My 16 year old is doing school exams. It is stressful, exhausting and relentless. There is A LOT of screen time involved. It is also cold and dark in the UK. Yesterday, in order to take a break from revision, he wanted to make a tomato soup. Not a tin version, but the one from Jamie Oliver’s.

Great! I love when my kids take initiative, I love when they plan something and make it happen. I love it when they don’t settle for the ordinary, easy way, but choose to do it from scratch. (Well, making a tomato soup from scratch is not that difficult. It is more of a principle).

Ron was peeling, chopping and sautéing, I was supposed to supervise. My presence was only needed because teens, time management and multitasking are not a smooth mix. Plus the added pressure of increasingly hungry husband, checking when the dinner would be ready (‘ I am just checking, darling’)… AND…,somewhere between picking basil from the pot on the windowsill and finding the right measuring spoon, I committed a parenting CRIME.

I transformed. Like a werewolf, who grows claws and fur, I grew helicopter blades. I started to move faster and with more skill and precision. I washed a bowl. I peeled a garlic clove. I ignored my sons looks from under his bushy eyebrows. I made a few comments. The final straw was when I made the gas lower. ‘Mum, I think I got it’, was my boy’s way of saying ‘go away, now!’

Here you go. On that dark November evening, I ruined his joy of making a soup all by himself. I stole his victory. But I couldn’t help myself. My mum was a helicopter parent. Her kitchen was her sanctuary. We were shamed for making a mess, discouraged from touching anything and barely had an opportunity to cook a meal. Shockingly, when I got married, I couldn’t fry an egg. Seventeen years later, I can do a bit more than an egg (but I still create huge mess).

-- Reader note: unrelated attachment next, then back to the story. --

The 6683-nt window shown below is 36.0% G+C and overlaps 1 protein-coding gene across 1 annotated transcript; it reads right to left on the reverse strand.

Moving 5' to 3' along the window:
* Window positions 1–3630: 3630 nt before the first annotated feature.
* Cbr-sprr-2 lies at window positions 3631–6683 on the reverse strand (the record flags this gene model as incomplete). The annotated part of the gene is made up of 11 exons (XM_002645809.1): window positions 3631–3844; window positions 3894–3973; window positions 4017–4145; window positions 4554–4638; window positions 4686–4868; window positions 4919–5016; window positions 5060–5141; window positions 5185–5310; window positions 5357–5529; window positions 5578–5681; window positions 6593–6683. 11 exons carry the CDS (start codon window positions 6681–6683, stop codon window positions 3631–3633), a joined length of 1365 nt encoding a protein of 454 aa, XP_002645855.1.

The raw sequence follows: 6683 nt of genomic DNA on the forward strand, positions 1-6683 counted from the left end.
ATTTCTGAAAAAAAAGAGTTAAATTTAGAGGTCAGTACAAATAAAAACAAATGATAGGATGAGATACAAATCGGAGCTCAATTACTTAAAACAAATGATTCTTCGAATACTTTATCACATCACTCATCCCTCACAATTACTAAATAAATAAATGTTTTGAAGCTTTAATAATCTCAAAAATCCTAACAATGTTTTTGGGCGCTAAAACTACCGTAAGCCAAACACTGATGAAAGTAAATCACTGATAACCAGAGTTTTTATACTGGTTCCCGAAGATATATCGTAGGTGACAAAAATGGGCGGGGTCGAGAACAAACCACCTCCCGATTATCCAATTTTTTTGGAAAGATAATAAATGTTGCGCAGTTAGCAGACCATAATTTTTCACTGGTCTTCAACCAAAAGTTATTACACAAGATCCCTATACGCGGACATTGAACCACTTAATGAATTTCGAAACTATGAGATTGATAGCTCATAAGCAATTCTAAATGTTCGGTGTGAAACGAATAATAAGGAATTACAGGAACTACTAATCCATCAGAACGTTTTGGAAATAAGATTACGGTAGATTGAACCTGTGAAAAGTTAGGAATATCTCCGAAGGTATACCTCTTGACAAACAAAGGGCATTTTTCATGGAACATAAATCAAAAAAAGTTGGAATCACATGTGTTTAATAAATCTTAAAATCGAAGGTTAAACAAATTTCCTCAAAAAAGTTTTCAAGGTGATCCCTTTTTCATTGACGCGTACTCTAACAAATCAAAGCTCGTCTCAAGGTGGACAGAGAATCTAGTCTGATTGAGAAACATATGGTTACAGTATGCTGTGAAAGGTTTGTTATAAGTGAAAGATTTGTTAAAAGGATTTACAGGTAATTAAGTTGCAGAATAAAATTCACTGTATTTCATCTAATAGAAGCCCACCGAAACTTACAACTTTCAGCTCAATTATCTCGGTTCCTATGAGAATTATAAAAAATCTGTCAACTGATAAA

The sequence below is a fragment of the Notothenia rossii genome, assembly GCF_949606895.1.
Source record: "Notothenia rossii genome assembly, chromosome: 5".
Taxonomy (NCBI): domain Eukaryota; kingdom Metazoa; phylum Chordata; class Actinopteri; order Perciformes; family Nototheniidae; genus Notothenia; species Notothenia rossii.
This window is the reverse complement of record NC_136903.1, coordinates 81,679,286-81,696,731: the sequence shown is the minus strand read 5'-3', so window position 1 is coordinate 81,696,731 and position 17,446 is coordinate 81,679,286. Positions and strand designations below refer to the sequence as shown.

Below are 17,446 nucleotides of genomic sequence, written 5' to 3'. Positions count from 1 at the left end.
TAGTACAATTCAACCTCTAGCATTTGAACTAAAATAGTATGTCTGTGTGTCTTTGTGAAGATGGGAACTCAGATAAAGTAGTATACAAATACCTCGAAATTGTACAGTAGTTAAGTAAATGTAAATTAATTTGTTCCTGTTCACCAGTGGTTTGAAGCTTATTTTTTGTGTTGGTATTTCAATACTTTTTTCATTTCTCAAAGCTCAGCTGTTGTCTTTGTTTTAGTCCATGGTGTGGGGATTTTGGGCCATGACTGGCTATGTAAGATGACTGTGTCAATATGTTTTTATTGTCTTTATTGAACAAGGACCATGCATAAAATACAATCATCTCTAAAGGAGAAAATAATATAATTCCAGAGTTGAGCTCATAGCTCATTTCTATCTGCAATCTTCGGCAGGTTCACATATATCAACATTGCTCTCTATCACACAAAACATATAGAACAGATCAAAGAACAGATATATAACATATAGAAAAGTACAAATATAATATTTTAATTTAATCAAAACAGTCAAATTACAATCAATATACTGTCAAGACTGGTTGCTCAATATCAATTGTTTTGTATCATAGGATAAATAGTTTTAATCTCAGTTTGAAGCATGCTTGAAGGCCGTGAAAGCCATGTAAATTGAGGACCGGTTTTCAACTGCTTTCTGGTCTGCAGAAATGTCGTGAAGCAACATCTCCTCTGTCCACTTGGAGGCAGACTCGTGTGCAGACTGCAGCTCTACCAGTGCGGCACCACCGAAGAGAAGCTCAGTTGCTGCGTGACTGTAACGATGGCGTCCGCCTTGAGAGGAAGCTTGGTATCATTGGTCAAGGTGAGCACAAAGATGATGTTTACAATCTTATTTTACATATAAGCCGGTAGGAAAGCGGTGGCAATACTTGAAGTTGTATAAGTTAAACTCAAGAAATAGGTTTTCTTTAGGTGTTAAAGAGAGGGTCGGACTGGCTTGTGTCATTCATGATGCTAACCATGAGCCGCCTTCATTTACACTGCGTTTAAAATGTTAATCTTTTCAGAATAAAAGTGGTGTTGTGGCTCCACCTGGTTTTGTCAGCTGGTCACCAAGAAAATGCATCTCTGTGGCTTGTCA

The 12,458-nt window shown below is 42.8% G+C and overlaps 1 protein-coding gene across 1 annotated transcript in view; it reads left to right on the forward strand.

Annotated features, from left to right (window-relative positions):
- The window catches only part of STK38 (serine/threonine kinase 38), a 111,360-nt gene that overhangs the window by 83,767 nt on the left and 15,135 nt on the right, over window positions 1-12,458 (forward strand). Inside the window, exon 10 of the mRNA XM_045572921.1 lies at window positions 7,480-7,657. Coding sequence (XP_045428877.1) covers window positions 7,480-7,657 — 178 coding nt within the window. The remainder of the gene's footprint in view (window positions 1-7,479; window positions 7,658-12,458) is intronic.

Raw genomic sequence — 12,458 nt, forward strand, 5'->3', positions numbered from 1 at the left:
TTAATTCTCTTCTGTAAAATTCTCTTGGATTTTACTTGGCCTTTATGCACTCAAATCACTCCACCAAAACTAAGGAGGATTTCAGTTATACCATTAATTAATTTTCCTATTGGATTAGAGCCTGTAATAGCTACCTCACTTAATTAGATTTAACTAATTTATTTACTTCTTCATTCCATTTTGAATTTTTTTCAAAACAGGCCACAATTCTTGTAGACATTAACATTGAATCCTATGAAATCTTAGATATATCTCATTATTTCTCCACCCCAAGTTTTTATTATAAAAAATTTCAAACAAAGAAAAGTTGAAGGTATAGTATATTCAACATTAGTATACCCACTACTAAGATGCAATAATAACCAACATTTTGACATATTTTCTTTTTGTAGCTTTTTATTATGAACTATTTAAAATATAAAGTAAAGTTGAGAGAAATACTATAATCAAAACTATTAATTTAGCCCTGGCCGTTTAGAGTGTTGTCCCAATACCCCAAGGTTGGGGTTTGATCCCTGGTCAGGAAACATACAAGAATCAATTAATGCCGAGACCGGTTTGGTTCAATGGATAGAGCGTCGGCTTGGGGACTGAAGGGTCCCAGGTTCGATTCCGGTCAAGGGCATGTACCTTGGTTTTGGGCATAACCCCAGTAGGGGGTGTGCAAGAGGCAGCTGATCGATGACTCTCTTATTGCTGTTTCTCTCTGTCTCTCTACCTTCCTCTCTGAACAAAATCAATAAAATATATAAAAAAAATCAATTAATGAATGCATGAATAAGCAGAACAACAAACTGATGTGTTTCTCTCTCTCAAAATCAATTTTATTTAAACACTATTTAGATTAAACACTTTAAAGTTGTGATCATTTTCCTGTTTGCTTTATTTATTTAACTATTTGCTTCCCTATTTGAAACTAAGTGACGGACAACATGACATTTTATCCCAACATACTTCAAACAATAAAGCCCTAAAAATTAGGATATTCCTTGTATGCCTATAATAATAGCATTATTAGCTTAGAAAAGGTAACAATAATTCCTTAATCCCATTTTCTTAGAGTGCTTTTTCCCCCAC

I vowed to never be like my mum. Surprise, surprise! Every time I get stressed or under time pressure, I become her. Yesterday, when I started hovering two feet over the kitchen floor with rotating blades above me (and was told off by my son) I steered myself into the living room and landed on the sofa.Ten minutes later, slurping the delicious tomatoey creaminess, served with fresh basil, I said that I was very very sorry and try and do better next time. Helicoptering is a fine line, especially with teenagers. I love this quote from a parent ‘ I’d love to have my kids need me forever, but that’s what pets are for. Not children. It’s your job to slowly work your way out of the picture. Brutal, but that’s love.”-Were you raised by a helicopter parent?-How did it affect you?-Do you find it easy to try new things, to make independent decisions and to stick to it? PS. In case the post gave you cravings, here is the recepie for you. Enjoy!